The first step on my journey to the big time multisport races (Red Bull Defiance and Coast to Coast) began in October with the Hard Labour Weekend in Twizel.
It’s a superb group of events run by locals as a fundraiser for youth sports teams and community groups. There are options for all ages and abilities to compete, but it also attracts entries from top level, experienced multisport athletes. The multisport event consisted of 3 stages raced over 2 days. Saturday morning was a 20km kayak around Lake Ruataniwha and down the Ohau canal to Lake Benmore, including the negotiation of two dams; followed that afternoon by a 40km mountain bike weaving along the foothills behind Twizel. We then finished off with a 21.1km trail run around Pyramid Hill on Sunday morning.
But the tale really begins before race day.
I had been paddling a fabulous Flow Kayaks Rockstar for the majority of my flat water kayak training over the past couple of months. It was sleek and classy, and made me feel like a rockstar of a paddler (yes I pretended I was Lisa Carrington on her way to Olympic gold). The only catch is that it was borrowed. And two days before the race I found out that it was no longer available for me to use over the weekend. Ah well, there goes my gold medal hopes! I wasn’t sure that I wanted to get back in my trusty Eclipse for race day, and there was the offer, from Defiance team mate Chris, of a more advanced boat – faster but much less stable. Well it would only be faster over the 20km distance if I could keep it upright. Given my limited kayaking experience to date I was somewhat dubious that my skills were up to the mark, but I took Chris’s Sharp out for a quick paddle on the Avon early Friday morning and decided yep let’s give this a go. All the while the little voice in my head was telling me that my ability to stay stable would be significantly compromised after close to 20km of racing.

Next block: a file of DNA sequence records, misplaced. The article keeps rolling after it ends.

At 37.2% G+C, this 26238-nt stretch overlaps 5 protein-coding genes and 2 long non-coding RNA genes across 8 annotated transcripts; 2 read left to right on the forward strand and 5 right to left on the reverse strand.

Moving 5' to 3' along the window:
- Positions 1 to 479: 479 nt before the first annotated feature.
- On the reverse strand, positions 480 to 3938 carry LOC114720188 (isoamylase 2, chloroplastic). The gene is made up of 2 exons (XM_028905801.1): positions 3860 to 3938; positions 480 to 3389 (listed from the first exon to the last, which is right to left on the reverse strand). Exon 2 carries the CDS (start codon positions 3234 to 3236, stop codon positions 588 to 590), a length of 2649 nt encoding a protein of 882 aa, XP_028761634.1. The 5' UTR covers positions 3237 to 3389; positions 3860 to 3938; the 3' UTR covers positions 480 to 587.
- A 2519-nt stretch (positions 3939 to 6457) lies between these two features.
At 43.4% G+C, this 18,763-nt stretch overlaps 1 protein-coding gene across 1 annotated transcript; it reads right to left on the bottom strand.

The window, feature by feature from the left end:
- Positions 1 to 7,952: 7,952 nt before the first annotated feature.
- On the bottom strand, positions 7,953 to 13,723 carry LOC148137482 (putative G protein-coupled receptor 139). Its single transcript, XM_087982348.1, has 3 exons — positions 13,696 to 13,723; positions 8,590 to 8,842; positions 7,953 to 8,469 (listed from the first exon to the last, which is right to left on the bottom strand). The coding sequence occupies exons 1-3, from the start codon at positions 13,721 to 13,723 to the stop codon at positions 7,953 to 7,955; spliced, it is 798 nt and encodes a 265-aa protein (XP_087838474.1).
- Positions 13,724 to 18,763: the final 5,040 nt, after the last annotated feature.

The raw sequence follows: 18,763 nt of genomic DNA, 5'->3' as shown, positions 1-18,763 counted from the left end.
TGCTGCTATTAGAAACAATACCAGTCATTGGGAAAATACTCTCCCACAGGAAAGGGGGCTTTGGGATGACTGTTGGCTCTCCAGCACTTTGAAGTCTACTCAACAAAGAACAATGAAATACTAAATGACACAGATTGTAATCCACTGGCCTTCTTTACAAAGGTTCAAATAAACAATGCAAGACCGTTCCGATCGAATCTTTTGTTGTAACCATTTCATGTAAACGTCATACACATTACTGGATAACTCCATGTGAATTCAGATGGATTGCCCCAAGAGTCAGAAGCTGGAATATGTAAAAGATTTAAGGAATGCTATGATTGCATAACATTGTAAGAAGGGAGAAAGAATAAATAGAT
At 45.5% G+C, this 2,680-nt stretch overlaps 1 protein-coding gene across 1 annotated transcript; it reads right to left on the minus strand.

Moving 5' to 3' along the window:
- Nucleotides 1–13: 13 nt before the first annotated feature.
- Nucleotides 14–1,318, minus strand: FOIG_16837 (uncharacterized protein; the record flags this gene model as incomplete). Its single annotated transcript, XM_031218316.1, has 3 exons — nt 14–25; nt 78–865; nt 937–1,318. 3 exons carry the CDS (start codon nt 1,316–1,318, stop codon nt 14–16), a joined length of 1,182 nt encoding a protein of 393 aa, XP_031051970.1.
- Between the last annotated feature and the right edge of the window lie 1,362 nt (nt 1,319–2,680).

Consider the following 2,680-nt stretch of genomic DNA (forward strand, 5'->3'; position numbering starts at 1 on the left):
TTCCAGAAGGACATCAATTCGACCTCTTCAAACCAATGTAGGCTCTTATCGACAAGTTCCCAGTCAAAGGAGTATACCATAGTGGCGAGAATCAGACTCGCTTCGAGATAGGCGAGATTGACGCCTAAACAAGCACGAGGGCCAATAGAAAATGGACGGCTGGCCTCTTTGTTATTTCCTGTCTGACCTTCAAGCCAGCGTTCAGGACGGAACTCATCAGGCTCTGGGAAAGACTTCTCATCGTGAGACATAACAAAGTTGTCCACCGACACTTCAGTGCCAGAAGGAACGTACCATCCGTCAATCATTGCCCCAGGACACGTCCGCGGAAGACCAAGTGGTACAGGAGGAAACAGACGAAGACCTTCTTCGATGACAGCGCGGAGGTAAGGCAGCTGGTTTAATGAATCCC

My first multisport race, the longest paddle in my kayaking life, in a boat I’d never paddled – what could go wrong!
We packed up kayaks, mountain bikes, food and gear for four people and boosted down to Twizel after work on Friday. Despite my best efforts to be organised, late that evening the boys were still fiddling around helping me to get the boat set up comfortably and to whip up some sort of semi-functional hydration system. We (read, I) finally managed to get ourselves organised and get some kip before an early start for racing the next day.
On Saturday we were greeted with a crisp, frosty morning and the kayaks had gained a layer of ice overnight. There was the general pre-race phaffing – I’m still peckish where’s that bacon and creamed rice?….Do I really need to use the bathroom or is that just nerves?…Can I apply sunscreen without getting my hands greasy?…How do I get in my kayak without looking too awkward? Sitting on the start line I made sure there was ample room between my equipment and anyone else’s to avoid any unfortunate incidents.
Pre-race phaffing while the sun rises at Lake Ruataniwha.
“Yep, I got this,” I thought to myself.
Five seconds later the starting hooter went and the pre-race start line serenity turned into a violent washing machine of flailing paddles and turbulent boat wash. All confidence and feelings of stability went out the window and I was momentarily stunned with a ‘oh no what have I done’ before putting my game face on. Soon enough I was happily on my way and into a good rhythm, and the paddle around the lake actually went relatively smoothly.
By the time I exited the lake for the canal there was a group of three of us that had settled in together. I ended up chatting with one of them, Rhys, and it was him that suggested we work together in the hope that both of us could post faster times.